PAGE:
“Sleep, Rory,” he whispered above my ear again, making me shrink. “Tomorrow you’ll feel better, and I’ll tell you everything. I will teach you how to survive. Do not display fear or weakness to us. The stronger your fear, the more we’re attracted to the source. If you show you are afraid, they will devour you. Or, first they’ll rape you and then devour you. There are many options.”
“Why am I here?” I also whispered, staring into the darkness. Doran wrapped his arm around my waist and held me very tightly.
“You’ll find out.”
“Are you — faeries?” I asked him point blank.
I didn’t know much about mythology, but I did recall a thing or two. I had this Scottish lover once who adored the legends of his people. And often told them. I did not really listen, but somehow, I’d retained something from his stories.
“That's what humans call us. Sleep, Rory, I order you,” his was a little louder now, and sounded commanding.
Was he for real? How to fall asleep with some inhuman man breathing in my ear, excited and scary as hell? My fingers were numb and my throat was dry. Plus, our naked bodies were touching. More closely than some lovers embrace.
But all of a sudden, I fell asleep, as if a switch had been flicked off in my head in response to Doran's command.


I woke up to strange whispers and giggles. For a few seconds I struggled to cast off the last vestiges of sleep, and then I jumped up and began to look around.
The laughter quieted down. Near my bed three girls abruptly froze. They looked so exotic, that my eyes popped out of my head.
“Who are you?”
“Oh!” exclaimed one girl, whose hair sparkled in every shade of gold, “She speaks! We understand her! Her! A human!”
She had enormous blue eyes and perfect features, along with an ideal figure, which was barely covered with an airy, bright garment.
“Most likely Doran did what he could,” said another, with black hair and opal eyes. Slightly curved horns peeked out from under a canopy of hair, and a tail, much like that of a donkey, poked out from under a black dress that looked like swirling smoke.
“What do they call you, Human?” asked the third, whose appearance was the most startling of all. This was the first time I’d ever seen a creature with membranes between its fingers, long feathers instead of hair, and fangs instead of teeth. Despite this, she wasn’t at all ugly. Rather, she was exotic.
“Aurora, Aurora!” The golden-haired girl clapped her hands “That means ‘dawn.’ What a beautiful name”
“Shut up, Briallyn,” the dark-haired girl said, and then turned to me: “How do you feel?”
Strange. I feel strange. Kind of like a patient in a mental hospital.
“Okay,” I said.
And in fact, I did feel okay: The nausea had passed, as had the chills, and if not for feeling weak, I was perfectly fine. Had sleeping with Doran really helped, then? So, had he really spent the entire night there? Where had he gone? Although his whereabouts didn’t really concern me. What mattered was that he wasn't here.
“My name is Meldyt,” the brunette continued, “and this is Derryt. We belong to the Court of the Shadows now. Derryt was born here, and we were gifted as tributes from our Courts.”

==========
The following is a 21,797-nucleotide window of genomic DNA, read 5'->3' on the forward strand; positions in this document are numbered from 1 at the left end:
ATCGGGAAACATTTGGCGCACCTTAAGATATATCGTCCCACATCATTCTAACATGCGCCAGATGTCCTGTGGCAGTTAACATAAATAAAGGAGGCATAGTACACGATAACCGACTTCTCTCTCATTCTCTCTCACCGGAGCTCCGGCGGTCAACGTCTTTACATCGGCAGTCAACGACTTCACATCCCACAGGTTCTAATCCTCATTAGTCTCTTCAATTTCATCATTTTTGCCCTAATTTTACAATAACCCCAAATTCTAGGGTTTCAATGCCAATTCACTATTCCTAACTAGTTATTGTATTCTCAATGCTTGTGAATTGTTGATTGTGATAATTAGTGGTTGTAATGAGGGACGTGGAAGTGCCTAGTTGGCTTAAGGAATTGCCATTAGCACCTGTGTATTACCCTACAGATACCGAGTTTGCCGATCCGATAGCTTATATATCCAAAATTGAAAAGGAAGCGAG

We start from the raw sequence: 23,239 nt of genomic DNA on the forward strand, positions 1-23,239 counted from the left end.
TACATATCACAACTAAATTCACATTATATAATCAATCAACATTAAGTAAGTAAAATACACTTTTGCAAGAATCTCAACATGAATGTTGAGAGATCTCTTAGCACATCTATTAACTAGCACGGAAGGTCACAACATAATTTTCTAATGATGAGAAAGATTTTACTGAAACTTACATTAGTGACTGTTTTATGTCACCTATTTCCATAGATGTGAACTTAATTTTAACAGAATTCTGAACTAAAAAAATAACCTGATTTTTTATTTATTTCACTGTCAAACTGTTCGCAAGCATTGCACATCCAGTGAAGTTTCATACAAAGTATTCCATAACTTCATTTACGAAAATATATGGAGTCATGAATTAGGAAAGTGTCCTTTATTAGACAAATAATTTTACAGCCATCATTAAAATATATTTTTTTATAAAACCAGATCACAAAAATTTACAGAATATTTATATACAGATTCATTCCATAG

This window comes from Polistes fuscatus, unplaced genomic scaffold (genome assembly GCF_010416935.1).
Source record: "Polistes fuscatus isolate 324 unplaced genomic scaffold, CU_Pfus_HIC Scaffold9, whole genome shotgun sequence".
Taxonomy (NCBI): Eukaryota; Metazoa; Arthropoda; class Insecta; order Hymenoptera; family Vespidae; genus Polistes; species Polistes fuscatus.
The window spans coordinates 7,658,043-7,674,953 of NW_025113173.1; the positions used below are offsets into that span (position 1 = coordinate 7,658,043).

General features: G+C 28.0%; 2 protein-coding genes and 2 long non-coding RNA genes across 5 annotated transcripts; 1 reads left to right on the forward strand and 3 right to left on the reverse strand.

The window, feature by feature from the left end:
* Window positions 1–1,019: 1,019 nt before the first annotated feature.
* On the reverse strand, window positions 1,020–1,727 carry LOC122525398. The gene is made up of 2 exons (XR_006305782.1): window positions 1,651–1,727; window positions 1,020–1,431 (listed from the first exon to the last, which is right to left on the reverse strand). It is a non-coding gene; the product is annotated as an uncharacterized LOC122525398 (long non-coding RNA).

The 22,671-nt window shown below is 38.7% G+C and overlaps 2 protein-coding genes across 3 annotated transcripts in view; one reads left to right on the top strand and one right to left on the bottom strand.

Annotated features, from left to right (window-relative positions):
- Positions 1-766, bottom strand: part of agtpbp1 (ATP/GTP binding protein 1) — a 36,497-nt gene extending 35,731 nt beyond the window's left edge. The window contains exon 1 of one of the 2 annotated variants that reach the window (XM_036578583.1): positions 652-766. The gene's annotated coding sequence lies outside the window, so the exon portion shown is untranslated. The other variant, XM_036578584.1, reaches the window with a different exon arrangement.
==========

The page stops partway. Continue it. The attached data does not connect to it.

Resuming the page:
“Nice to meet you,” I mumbled, wondering what they wanted from me.
“Before now, we've only seen a human once,” Briallyn piped up, “And that was just a glimpse. The poor thing went crazy almost immediately.”
I swallowed and asked in a hoarse voice:
“So then what happened to her?”
“They gave her away to the bestiary,” Derryt quickly squawked— her voice reminded me of a petulant bird. “Had to find something to do with her.”
“You, though, are strong,” Meldyt spoke again, her eyes fixed on me, “But you’re sad.”
“I was sad, too,” broke in Briallyn, “when I first got here. Now I’m used to it. When eternity lies before you there’s no point in being depressed. You’re better off looking on the bright side.”
“She won’t succeed,” Derryt objected. “She’ll perish as soon as she steps out the door of this room.”
“Hello, I’m right here,” I said, trying to get their attention. “What are you doing here?”
“We wanted to look at you. You’re pretty for a human. Have you already been with Doran? He’s an insane lover, always summoning all three of us at once. Can you walk?”
I felt my cheeks and ears burning.
“I’d rather not talk about it.”
“Why not?” asked Briallyn, surprised. All three girls knelt on the floor by the bed, eagerly looking at me. Here they were at the zoo again. And I was the latest attraction.
“Let’s move on,” I said glumly. “What goes on between two people is private.”
I could see total incomprehension emanating from the eyes of my visitors. Then Meldyt blinked and said, “Ahhhh, I heard that humans had hang-ups about sex.”
“Hang-ups?” Briallyn gasped. “Whatever for? How do they generate offspring?”
“The same way we do,” Derryt said. “Except they do it in the dark and just in twos.”
Their chatter was getting to me. Meldyt kept casting covert looks at me with her large, dark eyes, and then she asked, “Are you unhappy? Do you want to escape from here?”
At which a hush fell over the room. The girls leaned forward, waiting for my response. But I silently shook my head and said quietly, “I don’t know how to escape. Of course I’d like to.”
“I know how,” said Meldyt. “There are ways.”
I felt a nag of suspicion. Totally justifiable, of course.
“Um, why should I believe you? I’ve just met you.”
“Faeries don't lie,” offered Briallyn. “You didn't know that?”
I recalled then that yes, I’d heard something like that before. “And what’s in it for you?”
And again they exchanged glances. Then came the somewhat hushed voice of Briallyn.